The Master Healer Capiam is another main character in the book, as he tries to figure out what the plague is, and how to stop it, especially after he contracts it himself. It takes a long time to search the ancient records and find the cause. Fortunately, some knowledge that could have been easily lost was recovered when Capiam went through his old notes and found a way to vaccinate people.

My favorite parts of the book were chapters when Moreta and Alessan were together. They fell in love at the Gather, but both know their duties: a Lord Holder must marry, and a Weyrwoman cannot marry, because the rider of whatever bronze dragon mates with her golden dragon becomes her mate. I liked Orlith, too, especially her empathy towards Moreta, and the way she helped her through the flu.

When Moreta became sick, it was up to the supporting characters to take up the story, including Capiam and some other Dragonriders. The author implies that gay relationships are normal on Pern, as riders of green dragons, the sexually charged ones, often have relationships. Even if they are not sexual, they appear to be very much loving ones. But I suspect that they are sexual, anyway. I have mentioned before that I thought green dragons, being female, should impress female riders. This has nothing to do with sexuality, only the sex of the dragon. This was based on the female golden dragon choosing a female rider, but it will be interesting to see how the men came to fulfill this role so completely when the dragons were first bred, when I read farther "back" in time in the history of Pern.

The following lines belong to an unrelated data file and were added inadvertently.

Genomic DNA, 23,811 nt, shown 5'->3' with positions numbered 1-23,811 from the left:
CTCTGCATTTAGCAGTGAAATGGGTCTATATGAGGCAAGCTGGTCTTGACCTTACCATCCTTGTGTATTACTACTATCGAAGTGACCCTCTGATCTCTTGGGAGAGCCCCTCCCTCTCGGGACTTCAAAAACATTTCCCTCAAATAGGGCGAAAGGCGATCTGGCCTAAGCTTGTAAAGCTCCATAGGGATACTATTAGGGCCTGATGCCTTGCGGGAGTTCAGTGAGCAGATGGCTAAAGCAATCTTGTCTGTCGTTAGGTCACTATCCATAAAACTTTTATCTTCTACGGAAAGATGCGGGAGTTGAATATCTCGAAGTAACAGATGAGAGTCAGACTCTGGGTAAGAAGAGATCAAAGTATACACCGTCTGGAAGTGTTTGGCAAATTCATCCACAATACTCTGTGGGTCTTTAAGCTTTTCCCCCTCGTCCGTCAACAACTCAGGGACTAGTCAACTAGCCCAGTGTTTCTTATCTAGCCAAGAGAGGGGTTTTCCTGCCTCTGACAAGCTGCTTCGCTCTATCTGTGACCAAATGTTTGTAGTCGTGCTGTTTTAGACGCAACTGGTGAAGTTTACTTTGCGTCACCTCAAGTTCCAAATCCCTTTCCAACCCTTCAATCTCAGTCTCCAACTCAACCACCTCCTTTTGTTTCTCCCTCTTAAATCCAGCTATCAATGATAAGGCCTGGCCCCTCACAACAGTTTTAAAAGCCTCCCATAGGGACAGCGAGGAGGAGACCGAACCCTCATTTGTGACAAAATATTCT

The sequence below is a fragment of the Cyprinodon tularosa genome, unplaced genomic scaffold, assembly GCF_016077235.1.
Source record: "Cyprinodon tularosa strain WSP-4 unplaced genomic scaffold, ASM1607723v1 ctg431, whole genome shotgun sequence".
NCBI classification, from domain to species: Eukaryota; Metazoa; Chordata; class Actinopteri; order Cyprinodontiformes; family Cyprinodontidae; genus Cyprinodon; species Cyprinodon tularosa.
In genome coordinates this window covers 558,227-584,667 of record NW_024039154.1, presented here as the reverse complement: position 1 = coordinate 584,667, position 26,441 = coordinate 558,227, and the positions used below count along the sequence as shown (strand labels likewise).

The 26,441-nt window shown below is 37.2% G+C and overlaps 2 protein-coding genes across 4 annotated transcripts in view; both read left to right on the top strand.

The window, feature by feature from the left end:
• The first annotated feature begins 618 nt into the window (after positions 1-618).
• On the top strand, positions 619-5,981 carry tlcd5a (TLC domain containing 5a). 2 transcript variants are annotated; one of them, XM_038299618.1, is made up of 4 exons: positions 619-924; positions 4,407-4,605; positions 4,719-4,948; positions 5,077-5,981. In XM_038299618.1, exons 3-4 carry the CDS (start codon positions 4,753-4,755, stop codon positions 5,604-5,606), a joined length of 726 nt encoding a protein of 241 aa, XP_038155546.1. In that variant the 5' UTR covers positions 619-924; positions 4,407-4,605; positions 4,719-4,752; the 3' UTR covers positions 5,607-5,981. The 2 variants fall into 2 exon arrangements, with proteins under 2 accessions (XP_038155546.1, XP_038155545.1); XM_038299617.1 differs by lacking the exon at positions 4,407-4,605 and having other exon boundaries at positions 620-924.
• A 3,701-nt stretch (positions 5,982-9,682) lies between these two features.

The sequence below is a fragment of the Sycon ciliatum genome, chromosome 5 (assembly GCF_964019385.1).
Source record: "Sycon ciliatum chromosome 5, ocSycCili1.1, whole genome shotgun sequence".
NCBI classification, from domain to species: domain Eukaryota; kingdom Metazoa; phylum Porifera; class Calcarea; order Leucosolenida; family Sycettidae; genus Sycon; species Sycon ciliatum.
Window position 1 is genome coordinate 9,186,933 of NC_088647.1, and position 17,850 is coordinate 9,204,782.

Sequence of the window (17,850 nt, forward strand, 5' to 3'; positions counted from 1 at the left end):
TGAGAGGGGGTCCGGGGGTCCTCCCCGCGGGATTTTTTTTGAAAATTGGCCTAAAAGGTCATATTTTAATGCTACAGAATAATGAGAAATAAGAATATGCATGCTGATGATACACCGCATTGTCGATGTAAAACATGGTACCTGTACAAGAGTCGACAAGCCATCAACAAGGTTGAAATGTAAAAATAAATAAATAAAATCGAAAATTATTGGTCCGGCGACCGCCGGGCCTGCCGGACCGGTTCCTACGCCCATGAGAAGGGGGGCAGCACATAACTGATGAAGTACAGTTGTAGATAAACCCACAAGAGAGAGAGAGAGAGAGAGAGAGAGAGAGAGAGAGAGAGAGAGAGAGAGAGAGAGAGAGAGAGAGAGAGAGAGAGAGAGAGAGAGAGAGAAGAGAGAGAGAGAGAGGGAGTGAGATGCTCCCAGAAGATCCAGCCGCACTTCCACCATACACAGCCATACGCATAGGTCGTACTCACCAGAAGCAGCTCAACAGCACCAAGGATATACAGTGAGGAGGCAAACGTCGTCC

When Moreta recovers, and the plague has passed, the story is still not over. I love that there is an aftermath, though it is the threat of another pass of the plague that keeps the story going. Unless every single person and runner beast on Pern is vaccinated, the plague could mutate and start a new cycle, as we well know here on Earth.

Another of my favorite chapters in the book is the calm collection of syringe-like thorns that grow on plants in a remote valley. Moreta, on the back of another dragon since hers is ready to clutch her eggs, goes with Alessan, Capiam and others, all male-female pairs, forward in time to harvesting season, to gather them. A secret only known to bronze and golden dragonriders, a few others find out about time traveling accidentally because of the excessive duties they are required to do, and there are not enough hours in a day. While collecting, Moreta and Alessan fall in love again, and each of the couples find an excuse to separate from the others to consummate their relationship. There is no graphic sexual detail, but their absolute love for each other makes it somewhat erotic, nonetheless.